By the time television arrived, commercial radio had come to depend on local advertising for 80 per cent of its revenue. Towards the end of the 1980s, this began to impact on the industry. Facing falling returns from its radio stations, ENT centralised the news departments of 7HT and 7EX, and diversified into retail, opening a string of record bars. Hobart’s 7HO underwent a substantial format change, abandoning horse racing—which had been a staple part of the station’s programming—in favour of music programs.

    The arrival of FM radio added further pressure, with increased competition from community stations. Hobart’s first FM station, established in 1977, was 7CAE FM (now Hobart FM), under the auspices of the Tasmanian College of Advanced Education. In 1979, 7RGY (Regional Geevston Youth, now Huon FM), was established to serve the Huon Valley with equipment donated from 7HO. In North Launceston, City Park Radio began broadcasting in 1986. There are now 14 community radio stations throughout the state.

    ENT failed in its bid for a commercial FM licence in Hobart and, with the arrival of the first commercial FM station, 7TTT, in July 1990, further rationalised its radio operations. ENT’s troubles were compounded by the actions of former managing director Edmund Rouse, who was found guilty of attempting to bribe a Labor MP in 1989. The scandal surrounding Rouse’s conviction sealed the fate of the former media conglomerate. ENT engaged in asset sales, selling both its Hobart radio stations in 1991 before being taken over by WIN Television in 1994.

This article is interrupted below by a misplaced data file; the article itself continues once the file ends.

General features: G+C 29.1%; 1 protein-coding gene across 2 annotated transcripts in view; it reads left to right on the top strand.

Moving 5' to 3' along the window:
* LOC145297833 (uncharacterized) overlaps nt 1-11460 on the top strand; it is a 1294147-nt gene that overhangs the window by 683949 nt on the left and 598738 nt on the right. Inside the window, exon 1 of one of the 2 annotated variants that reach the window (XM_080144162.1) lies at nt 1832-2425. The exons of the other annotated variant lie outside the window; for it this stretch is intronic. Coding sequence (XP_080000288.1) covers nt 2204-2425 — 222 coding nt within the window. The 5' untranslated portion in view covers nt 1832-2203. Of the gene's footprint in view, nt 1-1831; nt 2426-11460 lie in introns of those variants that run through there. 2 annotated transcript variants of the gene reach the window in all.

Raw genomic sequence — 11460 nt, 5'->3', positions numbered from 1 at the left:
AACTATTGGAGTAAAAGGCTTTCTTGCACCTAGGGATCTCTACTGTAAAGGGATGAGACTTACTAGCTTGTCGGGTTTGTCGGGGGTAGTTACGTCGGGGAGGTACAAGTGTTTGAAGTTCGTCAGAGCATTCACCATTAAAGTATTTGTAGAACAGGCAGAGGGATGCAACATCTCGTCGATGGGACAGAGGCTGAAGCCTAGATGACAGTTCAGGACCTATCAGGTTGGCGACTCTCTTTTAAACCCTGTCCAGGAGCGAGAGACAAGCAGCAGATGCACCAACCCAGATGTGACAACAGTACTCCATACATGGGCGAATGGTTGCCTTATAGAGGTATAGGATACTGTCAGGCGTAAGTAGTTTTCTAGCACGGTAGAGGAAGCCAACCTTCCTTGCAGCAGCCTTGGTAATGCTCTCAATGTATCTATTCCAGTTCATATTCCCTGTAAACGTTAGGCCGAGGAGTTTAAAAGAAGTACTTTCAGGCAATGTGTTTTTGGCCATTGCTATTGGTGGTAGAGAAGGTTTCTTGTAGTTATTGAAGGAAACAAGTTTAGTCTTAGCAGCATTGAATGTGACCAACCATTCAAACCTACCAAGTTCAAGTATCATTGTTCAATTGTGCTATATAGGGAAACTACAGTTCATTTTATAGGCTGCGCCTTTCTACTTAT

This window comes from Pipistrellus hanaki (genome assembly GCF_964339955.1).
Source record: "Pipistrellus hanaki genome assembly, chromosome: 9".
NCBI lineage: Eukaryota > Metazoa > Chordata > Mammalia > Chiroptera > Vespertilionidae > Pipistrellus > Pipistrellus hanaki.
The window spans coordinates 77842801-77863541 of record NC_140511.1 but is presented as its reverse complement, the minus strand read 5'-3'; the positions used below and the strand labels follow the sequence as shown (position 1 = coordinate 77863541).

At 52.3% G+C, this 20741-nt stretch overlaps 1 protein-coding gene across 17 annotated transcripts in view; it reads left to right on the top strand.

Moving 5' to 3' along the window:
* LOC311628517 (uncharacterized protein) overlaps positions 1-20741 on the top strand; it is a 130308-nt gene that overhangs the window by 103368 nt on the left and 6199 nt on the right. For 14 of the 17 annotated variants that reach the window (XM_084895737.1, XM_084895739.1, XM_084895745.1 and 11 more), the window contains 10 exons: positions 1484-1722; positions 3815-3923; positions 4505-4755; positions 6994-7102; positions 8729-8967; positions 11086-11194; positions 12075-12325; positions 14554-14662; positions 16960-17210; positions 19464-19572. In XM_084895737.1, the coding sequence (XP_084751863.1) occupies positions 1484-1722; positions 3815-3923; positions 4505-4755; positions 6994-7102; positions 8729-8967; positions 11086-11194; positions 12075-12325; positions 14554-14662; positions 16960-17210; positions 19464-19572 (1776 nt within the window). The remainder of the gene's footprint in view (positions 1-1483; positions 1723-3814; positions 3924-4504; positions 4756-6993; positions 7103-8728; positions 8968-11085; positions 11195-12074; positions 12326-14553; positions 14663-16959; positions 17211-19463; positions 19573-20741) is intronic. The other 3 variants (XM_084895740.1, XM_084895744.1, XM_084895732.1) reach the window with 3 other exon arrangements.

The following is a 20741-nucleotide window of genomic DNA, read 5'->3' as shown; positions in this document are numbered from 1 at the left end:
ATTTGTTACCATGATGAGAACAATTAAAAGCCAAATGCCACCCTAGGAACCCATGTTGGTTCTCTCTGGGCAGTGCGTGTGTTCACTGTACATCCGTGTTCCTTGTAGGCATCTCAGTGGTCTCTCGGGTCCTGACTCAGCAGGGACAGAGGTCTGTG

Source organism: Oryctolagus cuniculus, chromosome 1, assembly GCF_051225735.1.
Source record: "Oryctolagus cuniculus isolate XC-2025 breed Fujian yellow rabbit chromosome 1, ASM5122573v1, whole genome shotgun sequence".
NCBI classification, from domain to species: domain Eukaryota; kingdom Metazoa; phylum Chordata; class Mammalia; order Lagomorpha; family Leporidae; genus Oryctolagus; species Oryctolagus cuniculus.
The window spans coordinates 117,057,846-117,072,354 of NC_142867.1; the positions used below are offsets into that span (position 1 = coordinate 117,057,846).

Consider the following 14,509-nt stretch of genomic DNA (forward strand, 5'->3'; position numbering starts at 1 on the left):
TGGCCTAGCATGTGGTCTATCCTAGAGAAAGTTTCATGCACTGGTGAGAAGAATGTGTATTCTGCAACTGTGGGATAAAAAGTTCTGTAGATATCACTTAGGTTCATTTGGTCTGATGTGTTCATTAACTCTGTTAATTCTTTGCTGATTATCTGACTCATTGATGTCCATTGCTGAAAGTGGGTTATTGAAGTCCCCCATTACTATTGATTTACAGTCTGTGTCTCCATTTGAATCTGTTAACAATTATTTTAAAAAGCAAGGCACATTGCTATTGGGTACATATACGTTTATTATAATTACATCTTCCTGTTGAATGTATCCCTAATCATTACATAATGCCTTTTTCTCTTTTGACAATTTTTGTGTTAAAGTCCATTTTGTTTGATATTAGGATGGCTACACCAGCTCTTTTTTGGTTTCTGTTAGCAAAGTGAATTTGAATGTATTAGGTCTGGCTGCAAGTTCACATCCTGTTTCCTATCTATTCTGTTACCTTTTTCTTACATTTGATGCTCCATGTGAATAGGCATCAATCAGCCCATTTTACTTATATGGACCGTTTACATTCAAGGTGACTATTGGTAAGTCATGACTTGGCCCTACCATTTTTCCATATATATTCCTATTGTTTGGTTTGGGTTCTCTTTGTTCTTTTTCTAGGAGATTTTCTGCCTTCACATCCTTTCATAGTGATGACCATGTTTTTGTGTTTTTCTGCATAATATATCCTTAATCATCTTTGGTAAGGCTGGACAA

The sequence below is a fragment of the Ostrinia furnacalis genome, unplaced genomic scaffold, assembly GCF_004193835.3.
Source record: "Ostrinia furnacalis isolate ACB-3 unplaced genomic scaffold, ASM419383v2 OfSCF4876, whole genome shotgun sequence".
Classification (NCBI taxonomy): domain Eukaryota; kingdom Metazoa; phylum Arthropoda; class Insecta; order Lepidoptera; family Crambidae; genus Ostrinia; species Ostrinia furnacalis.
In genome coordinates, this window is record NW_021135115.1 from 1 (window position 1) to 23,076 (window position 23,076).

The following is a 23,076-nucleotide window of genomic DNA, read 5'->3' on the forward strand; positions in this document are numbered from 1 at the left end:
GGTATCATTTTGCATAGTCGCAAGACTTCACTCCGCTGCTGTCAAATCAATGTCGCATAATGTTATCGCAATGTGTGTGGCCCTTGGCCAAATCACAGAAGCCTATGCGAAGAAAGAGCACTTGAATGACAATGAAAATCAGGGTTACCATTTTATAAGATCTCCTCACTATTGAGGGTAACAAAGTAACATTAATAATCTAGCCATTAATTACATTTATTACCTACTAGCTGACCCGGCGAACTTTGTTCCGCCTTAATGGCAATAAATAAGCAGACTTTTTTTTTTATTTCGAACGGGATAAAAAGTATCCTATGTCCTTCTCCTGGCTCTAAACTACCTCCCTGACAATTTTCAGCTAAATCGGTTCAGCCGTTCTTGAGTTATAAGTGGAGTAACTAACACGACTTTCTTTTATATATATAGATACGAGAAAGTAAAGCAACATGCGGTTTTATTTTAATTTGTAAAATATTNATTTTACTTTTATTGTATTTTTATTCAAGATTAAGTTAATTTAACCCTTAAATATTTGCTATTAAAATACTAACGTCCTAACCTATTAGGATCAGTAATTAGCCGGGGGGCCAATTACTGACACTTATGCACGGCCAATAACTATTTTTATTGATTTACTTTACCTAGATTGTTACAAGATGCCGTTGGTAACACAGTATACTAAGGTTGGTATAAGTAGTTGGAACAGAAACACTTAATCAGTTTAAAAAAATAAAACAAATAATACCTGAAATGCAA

In 1989, Reg Grundy’s RG Capital Radio began to invest heavily in Tasmanian radio. The Findlay family, which had retained a controlling interest in a number of regional stations, left the industry, selling 7LA, 7AD Devonport, 7BU and 7SD Scottsdale to RG Capital. RG Capital continued its acquisition of Tasmanian stations, with the purchase of 7TTT in 2000 making it the dominant player in Tasmanian radio. In 2004, the RG Capital stations came under the control of Macquarie Regional RadioWorks and changed hands again in 2007 to comply with media ownership legislation following Macquarie’s takeover of Southern Cross Media.

    Grant Broadcasters Pty Ltd, through its subsidiary Tasmanian Broadcasters Pty Ltd, bought the stations in 2007 and now has a portfolio of 14 stations throughout the state, including 7AD Devonport, 7BU, 7HO, 7LA, 7SD and 7XS Queenstown and 90.1 Chilli FM (originally 7EX, relaunched as a Launceston youth station in 2011). Tasmanian Broadcasters also owns Sea FM branded stations in Devonport, Burnie and on the north-east and west coasts.

    While digital radio has been available in mainland metropolitan areas since 2009, it is not yet available in Tasmania. A 2011 application to the federal government’s Regional Development Fund by Commercial Radio Australia for a rollout of digital radio in Hobart and Launceston was unsuccessful. As with other regional areas, technological and policy issues stand in the way of a digital rollout in Tasmania, and the cost of such a rollout is also a significant factor.

    REFs: A. Alexander, ‘The Companion to Tasmanian History: Radio', The Companion to Tasmanian History: R: Radio (2006); S. Tanner, ‘The Rise and Fall of Edmund Rouse’, Australian Studies in Journalism, 4 (1995).

    KATE NASH

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Last amended 8 Dec 2016 12:38:39